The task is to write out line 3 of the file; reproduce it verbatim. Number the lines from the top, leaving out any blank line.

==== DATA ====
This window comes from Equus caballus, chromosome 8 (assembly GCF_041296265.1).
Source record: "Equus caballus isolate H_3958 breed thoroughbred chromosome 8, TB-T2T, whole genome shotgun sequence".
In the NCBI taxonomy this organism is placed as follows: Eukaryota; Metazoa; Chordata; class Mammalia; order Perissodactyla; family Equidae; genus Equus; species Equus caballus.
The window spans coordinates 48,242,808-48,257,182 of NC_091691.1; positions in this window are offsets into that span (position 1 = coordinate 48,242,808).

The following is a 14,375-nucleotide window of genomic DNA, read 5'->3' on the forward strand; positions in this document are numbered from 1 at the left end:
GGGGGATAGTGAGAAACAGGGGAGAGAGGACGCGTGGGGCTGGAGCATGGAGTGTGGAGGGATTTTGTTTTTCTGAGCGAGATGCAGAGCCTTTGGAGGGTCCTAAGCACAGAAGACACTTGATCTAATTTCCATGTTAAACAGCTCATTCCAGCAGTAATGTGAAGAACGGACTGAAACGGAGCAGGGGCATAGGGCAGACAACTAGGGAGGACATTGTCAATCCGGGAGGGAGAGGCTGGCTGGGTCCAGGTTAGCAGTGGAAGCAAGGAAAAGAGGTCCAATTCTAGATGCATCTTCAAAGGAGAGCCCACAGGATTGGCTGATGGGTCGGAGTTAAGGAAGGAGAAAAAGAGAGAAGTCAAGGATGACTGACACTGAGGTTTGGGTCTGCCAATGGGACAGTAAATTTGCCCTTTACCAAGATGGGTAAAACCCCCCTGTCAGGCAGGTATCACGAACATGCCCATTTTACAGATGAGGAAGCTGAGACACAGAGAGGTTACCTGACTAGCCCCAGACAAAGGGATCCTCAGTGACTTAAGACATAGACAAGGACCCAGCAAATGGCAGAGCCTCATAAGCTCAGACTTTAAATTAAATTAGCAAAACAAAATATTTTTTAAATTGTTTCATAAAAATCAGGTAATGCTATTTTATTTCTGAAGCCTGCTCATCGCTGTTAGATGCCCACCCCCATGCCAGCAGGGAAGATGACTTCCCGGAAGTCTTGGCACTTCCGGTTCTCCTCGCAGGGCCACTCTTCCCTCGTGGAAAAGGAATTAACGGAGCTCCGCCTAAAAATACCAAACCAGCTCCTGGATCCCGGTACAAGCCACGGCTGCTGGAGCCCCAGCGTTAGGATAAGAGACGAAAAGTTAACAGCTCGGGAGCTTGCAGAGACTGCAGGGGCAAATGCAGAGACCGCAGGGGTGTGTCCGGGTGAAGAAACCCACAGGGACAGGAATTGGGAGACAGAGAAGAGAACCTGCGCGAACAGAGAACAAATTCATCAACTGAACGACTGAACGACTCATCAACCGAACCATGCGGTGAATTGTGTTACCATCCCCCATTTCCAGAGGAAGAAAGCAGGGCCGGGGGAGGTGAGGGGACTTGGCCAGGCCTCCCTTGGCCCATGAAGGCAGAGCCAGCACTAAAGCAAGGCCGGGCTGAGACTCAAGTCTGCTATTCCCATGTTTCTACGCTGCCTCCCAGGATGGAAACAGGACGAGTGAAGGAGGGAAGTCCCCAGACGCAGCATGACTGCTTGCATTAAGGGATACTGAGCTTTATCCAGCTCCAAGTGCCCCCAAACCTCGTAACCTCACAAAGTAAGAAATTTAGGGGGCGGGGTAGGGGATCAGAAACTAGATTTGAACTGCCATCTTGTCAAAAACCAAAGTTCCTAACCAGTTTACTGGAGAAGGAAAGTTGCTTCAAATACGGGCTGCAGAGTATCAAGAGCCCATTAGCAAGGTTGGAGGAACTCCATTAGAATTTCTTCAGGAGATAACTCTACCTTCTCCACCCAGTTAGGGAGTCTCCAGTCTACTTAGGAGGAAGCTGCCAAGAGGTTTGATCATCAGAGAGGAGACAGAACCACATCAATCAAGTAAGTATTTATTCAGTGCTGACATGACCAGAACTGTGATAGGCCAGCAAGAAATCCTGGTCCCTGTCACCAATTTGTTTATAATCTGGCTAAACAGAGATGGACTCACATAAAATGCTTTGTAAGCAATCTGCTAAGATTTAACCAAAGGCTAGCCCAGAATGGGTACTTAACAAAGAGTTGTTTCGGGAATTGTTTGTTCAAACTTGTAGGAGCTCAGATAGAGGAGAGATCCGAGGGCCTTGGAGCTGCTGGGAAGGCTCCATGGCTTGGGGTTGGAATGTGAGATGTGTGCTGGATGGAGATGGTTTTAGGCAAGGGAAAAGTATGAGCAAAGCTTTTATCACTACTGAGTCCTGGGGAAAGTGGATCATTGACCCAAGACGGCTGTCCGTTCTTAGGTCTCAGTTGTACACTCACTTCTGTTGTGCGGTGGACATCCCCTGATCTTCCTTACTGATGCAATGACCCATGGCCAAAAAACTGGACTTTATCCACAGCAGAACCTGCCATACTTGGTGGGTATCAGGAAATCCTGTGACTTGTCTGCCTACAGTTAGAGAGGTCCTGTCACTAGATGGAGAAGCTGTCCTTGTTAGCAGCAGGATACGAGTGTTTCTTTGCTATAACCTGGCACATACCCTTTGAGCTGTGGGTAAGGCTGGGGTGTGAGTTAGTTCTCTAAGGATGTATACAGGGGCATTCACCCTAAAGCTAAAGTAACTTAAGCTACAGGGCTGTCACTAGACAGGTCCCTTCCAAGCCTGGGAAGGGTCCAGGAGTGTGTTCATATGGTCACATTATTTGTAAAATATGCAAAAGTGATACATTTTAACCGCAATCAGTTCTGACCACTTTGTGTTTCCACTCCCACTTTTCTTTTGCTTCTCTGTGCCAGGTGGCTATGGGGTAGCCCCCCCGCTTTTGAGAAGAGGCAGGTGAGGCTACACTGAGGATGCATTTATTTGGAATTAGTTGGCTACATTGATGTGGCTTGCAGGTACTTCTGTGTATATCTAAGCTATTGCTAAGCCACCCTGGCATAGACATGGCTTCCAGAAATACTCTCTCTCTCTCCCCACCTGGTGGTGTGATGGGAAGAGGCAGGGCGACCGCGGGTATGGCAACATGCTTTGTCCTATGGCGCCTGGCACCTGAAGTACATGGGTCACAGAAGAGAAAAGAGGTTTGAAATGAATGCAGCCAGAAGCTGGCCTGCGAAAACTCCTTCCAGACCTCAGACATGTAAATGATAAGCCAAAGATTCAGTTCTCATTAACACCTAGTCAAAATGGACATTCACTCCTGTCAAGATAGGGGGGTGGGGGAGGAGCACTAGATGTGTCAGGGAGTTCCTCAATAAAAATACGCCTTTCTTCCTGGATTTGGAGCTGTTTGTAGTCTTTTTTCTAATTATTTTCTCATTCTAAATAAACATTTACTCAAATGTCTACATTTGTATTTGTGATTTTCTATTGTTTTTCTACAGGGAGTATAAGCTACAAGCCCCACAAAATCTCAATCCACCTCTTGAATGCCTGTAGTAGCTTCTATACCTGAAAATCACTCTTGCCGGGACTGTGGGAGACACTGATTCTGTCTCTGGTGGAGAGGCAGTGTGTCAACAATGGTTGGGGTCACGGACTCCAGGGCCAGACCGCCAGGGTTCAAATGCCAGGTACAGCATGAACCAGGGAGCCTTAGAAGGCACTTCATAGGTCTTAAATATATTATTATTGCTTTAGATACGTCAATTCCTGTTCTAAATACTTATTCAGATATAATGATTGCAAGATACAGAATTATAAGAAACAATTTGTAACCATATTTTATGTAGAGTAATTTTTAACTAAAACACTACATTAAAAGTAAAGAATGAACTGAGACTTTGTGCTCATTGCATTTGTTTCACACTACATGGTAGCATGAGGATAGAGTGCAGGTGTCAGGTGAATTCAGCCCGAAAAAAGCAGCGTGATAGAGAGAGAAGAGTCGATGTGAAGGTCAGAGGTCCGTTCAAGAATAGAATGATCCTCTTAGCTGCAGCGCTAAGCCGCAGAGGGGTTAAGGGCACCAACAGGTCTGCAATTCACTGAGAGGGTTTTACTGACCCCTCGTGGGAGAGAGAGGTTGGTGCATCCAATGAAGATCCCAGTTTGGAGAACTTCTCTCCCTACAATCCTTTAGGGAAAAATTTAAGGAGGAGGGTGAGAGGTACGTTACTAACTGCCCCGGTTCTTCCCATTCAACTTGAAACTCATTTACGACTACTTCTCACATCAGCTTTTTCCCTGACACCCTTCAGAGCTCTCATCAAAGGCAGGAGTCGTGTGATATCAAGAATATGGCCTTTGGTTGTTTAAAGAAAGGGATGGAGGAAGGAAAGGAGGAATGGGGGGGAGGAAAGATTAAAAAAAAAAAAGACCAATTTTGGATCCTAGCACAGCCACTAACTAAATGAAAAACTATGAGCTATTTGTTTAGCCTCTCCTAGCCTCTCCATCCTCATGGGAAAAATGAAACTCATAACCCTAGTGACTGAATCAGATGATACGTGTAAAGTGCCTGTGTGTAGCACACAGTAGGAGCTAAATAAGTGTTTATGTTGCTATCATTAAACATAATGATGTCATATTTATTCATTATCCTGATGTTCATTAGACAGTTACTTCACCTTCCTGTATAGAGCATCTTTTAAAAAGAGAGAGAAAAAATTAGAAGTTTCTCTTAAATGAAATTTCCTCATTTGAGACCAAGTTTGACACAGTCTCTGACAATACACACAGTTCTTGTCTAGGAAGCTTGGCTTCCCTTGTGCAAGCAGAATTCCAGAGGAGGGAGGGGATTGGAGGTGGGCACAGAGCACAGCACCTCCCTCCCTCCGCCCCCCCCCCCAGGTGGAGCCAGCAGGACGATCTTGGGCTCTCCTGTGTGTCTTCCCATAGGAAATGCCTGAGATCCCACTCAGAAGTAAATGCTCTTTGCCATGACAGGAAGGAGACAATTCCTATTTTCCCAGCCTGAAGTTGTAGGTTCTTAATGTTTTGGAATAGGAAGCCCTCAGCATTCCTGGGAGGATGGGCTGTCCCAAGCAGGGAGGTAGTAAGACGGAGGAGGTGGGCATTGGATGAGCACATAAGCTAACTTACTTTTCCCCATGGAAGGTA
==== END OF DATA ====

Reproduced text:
In the NCBI taxonomy this organism is placed as follows: Eukaryota; Metazoa; Chordata; class Mammalia; order Perissodactyla; family Equidae; genus Equus; species Equus caballus.